“After the state-mandated closures for indoor museums from March through July 8 and again from Nov. 20 through today, and for how much longer we don’t know, we are grateful that this federal funding was approved,” Lipo said. “Obviously, we and our colleagues at large and small museums of all sorts have seen gigantic dips in various revenue streams including ticket revenue, special events, retail, etc.” He credits the community for stepping up with support for the museum.
Local operations that bring performing arts to the community are also in the exploratory stage, including Nineteenth Century Charitable Association, which puts on regular programing for members and the community, and Open Door Theater, where they produce their own shows and also operate as a venue for others.
16th Street Theater is more certain of pursuing such a grant. The Berwyn theater, at 6420 16th St., credits support from “individuals, foundations, government grants including money from the CARES Act and a Business Interruption Grant” to their survival during this time, according to artistic director and founder Ann Filmer.
“16th Street will apply for all grants and aid for which we are eligible,” she said. “With our stages being shuttered, we brought in only $15,000 in single ticket sales instead of $54,000 last year. Our subscription campaign brings in $60,000 per year, but in 2020 we only sold $24,000 in subscriptions.”
Live music venues may also benefit from SVO grants.
For Fitzgerald’s Nightclub, 6615 Roosevelt Rd., Berwyn, the timing of ownership may pose a question. While the nightclub itself in its current form has been in operation for nearly 41 years, current owner Will Duncan took the reins in early March 2020. For SVO grants, the revenue used to calculate loss compares 2020 to 2019 numbers. Duncan is hoping that the continuity of the business, and not ownership, will allow him to qualify.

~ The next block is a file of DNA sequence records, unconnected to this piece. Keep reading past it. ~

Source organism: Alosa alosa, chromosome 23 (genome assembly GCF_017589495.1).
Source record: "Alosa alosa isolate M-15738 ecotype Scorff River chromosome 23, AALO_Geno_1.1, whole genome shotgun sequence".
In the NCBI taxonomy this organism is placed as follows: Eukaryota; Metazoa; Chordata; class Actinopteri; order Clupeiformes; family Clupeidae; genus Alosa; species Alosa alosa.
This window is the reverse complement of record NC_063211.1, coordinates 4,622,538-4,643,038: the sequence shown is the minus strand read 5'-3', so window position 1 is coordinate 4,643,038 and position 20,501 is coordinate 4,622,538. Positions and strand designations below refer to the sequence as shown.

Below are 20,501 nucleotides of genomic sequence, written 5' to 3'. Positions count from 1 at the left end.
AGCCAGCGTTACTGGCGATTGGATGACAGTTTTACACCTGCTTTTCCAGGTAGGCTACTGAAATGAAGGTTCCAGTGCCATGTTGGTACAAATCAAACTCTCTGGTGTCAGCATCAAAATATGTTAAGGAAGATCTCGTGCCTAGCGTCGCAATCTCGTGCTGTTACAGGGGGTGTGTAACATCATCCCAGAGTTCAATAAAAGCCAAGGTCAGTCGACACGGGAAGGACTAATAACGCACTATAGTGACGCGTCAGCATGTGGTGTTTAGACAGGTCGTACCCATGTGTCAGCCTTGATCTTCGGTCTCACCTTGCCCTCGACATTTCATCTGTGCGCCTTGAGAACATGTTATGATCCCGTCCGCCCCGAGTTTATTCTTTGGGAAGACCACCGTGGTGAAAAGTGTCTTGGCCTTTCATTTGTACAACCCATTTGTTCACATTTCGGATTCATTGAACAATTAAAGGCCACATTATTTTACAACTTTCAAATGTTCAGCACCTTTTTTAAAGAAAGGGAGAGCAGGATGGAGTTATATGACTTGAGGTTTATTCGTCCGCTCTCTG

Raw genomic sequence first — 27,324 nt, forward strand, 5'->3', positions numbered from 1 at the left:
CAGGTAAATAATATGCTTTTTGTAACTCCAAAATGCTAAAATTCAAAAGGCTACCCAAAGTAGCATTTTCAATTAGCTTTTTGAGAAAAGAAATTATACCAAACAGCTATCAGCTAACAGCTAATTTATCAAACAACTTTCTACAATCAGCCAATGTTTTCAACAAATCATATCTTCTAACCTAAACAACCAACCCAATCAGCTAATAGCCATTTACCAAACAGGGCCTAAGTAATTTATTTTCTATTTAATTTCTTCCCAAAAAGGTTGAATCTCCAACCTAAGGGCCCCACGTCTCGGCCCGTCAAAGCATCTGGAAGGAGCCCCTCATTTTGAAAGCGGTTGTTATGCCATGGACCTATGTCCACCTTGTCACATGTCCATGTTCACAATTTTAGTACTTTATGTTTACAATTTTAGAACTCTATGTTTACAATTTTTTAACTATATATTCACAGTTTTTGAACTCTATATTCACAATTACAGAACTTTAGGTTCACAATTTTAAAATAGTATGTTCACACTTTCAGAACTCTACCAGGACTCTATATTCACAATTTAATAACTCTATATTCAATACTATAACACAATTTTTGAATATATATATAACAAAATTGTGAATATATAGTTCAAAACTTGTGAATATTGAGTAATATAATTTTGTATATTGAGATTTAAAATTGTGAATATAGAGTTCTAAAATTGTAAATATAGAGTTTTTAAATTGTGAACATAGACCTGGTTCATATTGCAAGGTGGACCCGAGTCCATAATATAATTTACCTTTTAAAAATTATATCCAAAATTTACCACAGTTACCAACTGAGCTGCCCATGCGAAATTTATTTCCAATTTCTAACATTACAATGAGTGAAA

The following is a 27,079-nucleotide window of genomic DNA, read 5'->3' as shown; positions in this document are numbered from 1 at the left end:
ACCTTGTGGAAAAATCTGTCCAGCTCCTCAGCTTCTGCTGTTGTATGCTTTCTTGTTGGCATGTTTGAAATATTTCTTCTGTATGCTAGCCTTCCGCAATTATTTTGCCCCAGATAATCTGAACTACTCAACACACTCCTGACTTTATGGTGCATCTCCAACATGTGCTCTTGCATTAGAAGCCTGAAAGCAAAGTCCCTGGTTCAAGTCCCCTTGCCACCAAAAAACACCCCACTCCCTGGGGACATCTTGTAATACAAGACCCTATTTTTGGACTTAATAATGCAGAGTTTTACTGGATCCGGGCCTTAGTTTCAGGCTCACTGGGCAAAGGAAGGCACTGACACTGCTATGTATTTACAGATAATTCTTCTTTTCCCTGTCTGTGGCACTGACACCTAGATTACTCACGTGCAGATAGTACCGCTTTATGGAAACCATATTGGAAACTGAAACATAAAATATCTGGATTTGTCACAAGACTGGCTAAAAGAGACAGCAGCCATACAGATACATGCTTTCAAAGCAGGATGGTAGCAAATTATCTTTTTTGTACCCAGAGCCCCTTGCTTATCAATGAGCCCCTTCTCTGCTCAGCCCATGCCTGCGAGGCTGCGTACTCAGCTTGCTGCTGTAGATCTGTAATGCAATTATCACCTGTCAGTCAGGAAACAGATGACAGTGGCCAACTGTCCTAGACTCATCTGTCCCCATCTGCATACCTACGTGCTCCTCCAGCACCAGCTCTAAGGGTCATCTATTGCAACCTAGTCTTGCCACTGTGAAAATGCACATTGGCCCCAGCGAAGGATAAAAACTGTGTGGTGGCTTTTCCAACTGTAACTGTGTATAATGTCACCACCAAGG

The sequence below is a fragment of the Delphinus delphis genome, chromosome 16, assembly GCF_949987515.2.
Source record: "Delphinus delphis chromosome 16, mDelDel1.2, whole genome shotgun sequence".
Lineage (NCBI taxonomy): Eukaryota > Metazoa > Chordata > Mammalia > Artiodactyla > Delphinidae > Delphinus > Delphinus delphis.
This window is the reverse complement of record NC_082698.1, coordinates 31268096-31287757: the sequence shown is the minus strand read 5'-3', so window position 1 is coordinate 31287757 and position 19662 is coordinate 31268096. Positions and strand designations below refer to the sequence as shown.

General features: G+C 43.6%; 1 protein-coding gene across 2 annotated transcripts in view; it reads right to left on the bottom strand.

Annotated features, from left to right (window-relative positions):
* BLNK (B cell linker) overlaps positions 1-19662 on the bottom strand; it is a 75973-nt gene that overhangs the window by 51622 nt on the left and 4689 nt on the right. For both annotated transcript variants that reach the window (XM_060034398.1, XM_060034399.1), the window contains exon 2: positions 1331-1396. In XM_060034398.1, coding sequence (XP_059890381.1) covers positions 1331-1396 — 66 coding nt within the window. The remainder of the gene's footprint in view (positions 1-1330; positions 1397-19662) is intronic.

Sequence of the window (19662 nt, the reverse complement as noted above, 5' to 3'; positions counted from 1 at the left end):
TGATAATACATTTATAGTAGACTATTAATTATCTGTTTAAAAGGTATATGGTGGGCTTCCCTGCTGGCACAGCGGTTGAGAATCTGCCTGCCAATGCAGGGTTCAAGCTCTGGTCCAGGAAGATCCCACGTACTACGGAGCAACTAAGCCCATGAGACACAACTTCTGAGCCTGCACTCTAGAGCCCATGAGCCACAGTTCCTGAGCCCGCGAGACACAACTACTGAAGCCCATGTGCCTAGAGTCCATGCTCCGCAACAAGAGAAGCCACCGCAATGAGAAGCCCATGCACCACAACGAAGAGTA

“My hope is that the eligibility is dynamic enough that I can share information provided by prior ownership and prove continuity in order to get over the hurdle regarding this recent change in ownership,” Duncan said. “I’ll likely engage an attorney to help navigate these waters.”
Although Duncan has found creative business solutions that are COVID-19 safe alternatives, such as neighborhood truck concerts, things have not been easy for the business.
“Given the recent change of ownership and rather new business entities I established for the project, access to grants and PPP loans have been difficult for Fitzgerald’s,” he said. “We’ve been fortunate to do some actual business across the summertime which has kept us breaking even and employing people. However, having suspended on-premise operations back in early November due to the COVID numbers, we’re having a tough winter.”
Johnson, who calls the SVO grant a “lifesaver,” said Classic Cinemas is very committed to Oak Park and has hopes to reopen their locations by the spring if a number of things happen, including that it is allowed under state mandate, that safety protocols can be put into place and that there is a steady supply of new films.
“Studios are in L.A. and they are the hardest hit (with COVID-19) right now,” Johnson said.
Reynolds sees MST as a “community gem” and, like Johnson, wants to see the space operating, being an anchor for Madison Street in Oak Park, but also a destination for performing arts programming for the greater Chicago area bringing business and different people to the area, along with providing value to the community.
Johnson also imagined the day, when Lake Theatre is open, with Lake Street construction now complete, the street filled with people again enjoying all that Oak Park has to offer.